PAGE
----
Medical device firm St. Jude Medical has revealed the primary results of the Leadless II study, which demonstrated the positive benefits of the Nanostim leadless pacemaker in patients requiring single-chamber ventricular pacemaker.


According to the firm, the study also showed the longer-term retrievability and significant projected battery longevity of the Nanostim.

In October 2013, the company obtained CE mark approval for the Nanostim leadless pacemaker, which has been developed to be implanted minimally invasively through the femoral vein.

Nanostim is implanted with the with the smallest available leadless technology delivery system that includes the delivery system catheter and an 18 F introducer.

New York’s The Mount Sinai Hospital electrophysiology director and study’s principal investigator Dr Vivek Reddy said: "The Leadless II study results are advancing our understanding of leadless pacing technology and highlighting a number of benefits for physicians seeking a minimally invasive, leadless option for patients in need of permanent, single chamber pacing therapy."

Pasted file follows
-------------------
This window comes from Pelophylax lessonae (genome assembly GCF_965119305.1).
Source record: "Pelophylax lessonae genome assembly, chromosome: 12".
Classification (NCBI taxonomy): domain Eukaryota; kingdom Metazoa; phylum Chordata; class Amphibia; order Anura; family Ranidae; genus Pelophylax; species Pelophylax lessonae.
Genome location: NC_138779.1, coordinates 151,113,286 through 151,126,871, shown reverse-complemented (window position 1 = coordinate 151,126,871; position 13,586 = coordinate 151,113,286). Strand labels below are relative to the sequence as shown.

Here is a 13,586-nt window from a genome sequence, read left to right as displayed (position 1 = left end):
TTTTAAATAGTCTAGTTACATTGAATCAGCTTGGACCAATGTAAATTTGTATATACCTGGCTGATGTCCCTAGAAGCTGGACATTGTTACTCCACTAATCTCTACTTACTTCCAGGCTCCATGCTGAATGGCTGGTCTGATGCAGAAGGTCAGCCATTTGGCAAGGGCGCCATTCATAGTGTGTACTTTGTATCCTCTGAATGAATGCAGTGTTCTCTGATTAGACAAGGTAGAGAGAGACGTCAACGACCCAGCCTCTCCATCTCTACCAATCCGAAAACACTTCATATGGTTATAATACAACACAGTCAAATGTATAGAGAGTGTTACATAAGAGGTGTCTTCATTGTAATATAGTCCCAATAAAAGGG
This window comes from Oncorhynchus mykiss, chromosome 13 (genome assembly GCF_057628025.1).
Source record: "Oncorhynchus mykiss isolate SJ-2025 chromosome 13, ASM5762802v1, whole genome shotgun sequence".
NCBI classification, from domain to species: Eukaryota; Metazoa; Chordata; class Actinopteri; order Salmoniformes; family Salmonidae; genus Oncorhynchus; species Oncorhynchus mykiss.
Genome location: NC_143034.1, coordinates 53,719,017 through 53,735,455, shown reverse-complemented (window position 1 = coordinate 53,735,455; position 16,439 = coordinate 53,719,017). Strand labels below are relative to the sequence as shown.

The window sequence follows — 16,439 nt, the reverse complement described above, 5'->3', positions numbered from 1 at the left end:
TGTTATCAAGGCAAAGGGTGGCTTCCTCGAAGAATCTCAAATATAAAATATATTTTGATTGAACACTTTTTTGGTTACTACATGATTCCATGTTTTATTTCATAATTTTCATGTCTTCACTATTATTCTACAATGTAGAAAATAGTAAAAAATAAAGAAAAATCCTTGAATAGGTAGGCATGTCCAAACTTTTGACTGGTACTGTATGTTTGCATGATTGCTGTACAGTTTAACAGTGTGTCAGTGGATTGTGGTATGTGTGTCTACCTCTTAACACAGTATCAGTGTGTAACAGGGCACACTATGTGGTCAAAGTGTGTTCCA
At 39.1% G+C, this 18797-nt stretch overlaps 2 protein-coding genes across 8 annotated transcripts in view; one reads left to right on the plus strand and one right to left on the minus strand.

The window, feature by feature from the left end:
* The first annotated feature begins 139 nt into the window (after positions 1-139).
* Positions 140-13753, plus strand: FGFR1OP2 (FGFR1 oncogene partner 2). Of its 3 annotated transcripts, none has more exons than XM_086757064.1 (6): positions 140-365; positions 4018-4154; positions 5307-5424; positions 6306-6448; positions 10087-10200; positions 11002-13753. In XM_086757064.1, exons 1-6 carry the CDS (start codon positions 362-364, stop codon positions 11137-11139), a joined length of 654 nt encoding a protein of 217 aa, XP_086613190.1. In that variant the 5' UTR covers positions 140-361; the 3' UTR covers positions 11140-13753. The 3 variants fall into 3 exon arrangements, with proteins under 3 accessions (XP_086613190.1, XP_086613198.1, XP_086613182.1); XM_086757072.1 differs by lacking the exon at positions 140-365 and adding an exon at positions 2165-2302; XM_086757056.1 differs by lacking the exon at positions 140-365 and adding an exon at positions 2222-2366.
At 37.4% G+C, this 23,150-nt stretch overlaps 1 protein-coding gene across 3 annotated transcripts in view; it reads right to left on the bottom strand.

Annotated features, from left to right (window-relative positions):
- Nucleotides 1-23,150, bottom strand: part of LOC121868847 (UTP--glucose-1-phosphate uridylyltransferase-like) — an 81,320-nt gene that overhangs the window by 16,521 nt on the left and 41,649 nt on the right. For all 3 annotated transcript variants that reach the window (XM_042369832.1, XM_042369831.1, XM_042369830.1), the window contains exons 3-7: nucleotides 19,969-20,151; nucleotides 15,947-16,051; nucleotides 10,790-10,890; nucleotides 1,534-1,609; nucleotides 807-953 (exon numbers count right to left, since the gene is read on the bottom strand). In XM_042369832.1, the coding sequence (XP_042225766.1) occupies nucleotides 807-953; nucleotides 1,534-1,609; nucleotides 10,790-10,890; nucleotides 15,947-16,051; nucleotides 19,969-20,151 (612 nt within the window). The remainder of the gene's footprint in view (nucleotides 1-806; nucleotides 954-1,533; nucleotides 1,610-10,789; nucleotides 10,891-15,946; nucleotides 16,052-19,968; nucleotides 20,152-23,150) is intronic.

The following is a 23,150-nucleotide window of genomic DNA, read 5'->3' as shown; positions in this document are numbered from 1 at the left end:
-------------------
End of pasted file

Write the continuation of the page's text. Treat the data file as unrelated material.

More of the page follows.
The company has enrolled 526 patients at 56 centers in the trial across the US, Canada and Australia.

The trial reached both endpoints for primary effectiveness, including appropriate pacing and sensing, as well as safety

Leadless II study also showed that retrieval of the implanted Nanostim leadless pacemaker was successful in maximum number of patients requiring retrieval without any associated complications and the longevity is estimated to be 9.8 years at 100% pacing.

St. Jude Medical chief medical officer Dr Mark Carlson said: "The Nanostim leadless pacemaker allows for a procedure without the need for a surgical pocket or the leads required by traditional pacemakers."

Image: Nanostim leadless pacemaker. Photo: courtesy of St. Jude Medical, Inc.